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Australian LNG exports most vulnerable to coronavirus disruptions: analysts

Australian LNG exports are most exposed to any potential cargo cancellations by Chinese buyers, on account of the ongoing coronavirus outbreak and deteriorating gas demand, although January volumes were unaffected, analysts said.

The view comes on the back of Australia’s emergence as the world’s largest exporter of LNG on an annual basis last year overtaking Qatar. Overall, Australia also took over as the largest natural gas supplier to China in 2019 after toppling Central Asia, counting both seaborne and pipeline gas supplies. It was the second largest supplier in 2018.

China’s state-run CNOOC, the country’s largest LNG importer, declared force majeure last week amid concerns that more Chinese LNG importers could back away from supply contracts. This is particularly concerning for Australian suppliers who largely supply to China on long-term contracts.

No vessels were seen to be unduly delayed by being held at sea in January with 41 Australian cargoes unloaded in China during the month compared to 40 in November and 35 in December, energy consultancy EnergyQuest said Monday.

It said that CNOOC has contracts with Shell’s QCLNG at the Port of Gladstone in Queensland, Australia. QCLNG, as well as its neighboring Origin-ConocoPhillips’ Australia Pacific LNG which are Australia’s most vulnerable LNG projects to any demand shocks stemming from the outbreak, EnergyQuest noted.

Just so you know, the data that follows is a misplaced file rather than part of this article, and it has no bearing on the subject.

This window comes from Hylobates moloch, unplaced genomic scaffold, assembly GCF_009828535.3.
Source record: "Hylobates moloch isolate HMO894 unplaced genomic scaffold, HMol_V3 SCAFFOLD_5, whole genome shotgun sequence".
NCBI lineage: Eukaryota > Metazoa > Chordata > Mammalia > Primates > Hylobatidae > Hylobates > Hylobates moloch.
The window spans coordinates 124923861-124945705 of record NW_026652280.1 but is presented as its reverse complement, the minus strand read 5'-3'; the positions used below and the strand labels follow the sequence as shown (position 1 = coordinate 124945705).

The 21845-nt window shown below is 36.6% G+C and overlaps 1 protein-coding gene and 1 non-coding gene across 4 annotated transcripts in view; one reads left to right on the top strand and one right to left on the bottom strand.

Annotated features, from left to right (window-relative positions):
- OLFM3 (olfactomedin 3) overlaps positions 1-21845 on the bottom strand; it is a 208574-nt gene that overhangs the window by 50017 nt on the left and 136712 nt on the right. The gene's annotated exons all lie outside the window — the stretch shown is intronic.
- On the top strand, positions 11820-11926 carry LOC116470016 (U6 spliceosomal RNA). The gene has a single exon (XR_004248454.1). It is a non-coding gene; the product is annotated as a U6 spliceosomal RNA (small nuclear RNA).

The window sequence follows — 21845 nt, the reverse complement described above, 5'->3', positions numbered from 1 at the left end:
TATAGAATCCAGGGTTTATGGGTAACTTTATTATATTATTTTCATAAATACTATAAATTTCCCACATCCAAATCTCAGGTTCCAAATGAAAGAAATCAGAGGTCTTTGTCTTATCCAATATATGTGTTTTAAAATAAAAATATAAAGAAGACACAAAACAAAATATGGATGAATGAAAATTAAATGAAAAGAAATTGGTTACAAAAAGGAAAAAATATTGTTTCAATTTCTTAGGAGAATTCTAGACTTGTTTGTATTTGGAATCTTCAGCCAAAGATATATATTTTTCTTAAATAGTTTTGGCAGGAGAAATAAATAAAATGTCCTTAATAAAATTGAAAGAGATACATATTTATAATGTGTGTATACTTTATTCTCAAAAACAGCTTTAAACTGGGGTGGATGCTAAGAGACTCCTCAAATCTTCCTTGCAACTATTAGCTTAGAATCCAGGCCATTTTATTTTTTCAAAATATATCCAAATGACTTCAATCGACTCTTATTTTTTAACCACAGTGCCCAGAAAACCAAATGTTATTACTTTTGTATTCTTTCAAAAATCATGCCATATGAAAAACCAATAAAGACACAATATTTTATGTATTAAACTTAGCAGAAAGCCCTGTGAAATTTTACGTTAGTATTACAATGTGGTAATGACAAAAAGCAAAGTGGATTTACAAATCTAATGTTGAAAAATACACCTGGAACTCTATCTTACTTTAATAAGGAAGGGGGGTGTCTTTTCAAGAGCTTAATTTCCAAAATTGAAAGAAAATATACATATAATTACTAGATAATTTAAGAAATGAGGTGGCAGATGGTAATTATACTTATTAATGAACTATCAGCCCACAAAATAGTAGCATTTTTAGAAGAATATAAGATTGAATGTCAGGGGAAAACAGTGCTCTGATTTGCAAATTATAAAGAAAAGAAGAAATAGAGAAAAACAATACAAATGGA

“China is an incredibly important buyer of Australian LNG. In January, 36% of Australian exports went to China, just behind volumes to Japan. The east coast projects are most exposed to China,” EnergyQuest chief executive Graeme Bethune said. “Notwithstanding these market shocks, it was pretty much business as usual for the Australian LNG projects in January.”

“The percentage of output delivered to China in January was 85% for APLNG and 67% for QCLNG. Most other projects also have significant exposure: Pluto 42%, Gorgon 38%, Ichthys 27%, NWS 25%, Darwin 24%, GLNG 24%. Wheastone only had 9% and Prelude none,” the consultancy said.

Australian gas producer Woodside, one of CNOOC’s biggest suppliers, has not received a force majeure notification. “Woodside is closely monitoring for potential impacts on the market,” a company spokesperson said. Oil major Shell declined to comment.

APLNG did not immediately respond to queries on the impact of the virus outbreak on Chinese demand.

“Australian cargoes are likely to be hit hardest by force majeure declarations as they are some of the most expensive supplies to China. Australia also accounts for just under half of Chinese imports,” shipbroker Poten & Partners said in a report late Friday.

It said China bought an estimated 13 million mt of spot and short-term cargoes in 2019, with 5.5-6 million mt by Sinopec, 5.5 million mt by CNOOC and 1.5 million mt by PetroChina.

“With significantly weaker demand, the need for cheap spot cargoes will be weighed against term supply priced at oil price slopes of as high as 14% to 16% delivered into China,” Poten added.

The slopes mean that at the current spot price of less than $3/mmBtu, Chinese buyers could end up paying more than double at oil-indexed gas prices.

Meanwhile, total Australian LNG shipments in January were 7 million mt on 103 cargoes, which was slightly lower than the record 7.1 million mt (104 cargoes) in December, EnergyQuest data showed. At an annualized rate of 82.2 million mt/year, the January shipments were well above Qatar’s nameplate capacity of 77 million mt, it said.
Source: Platts

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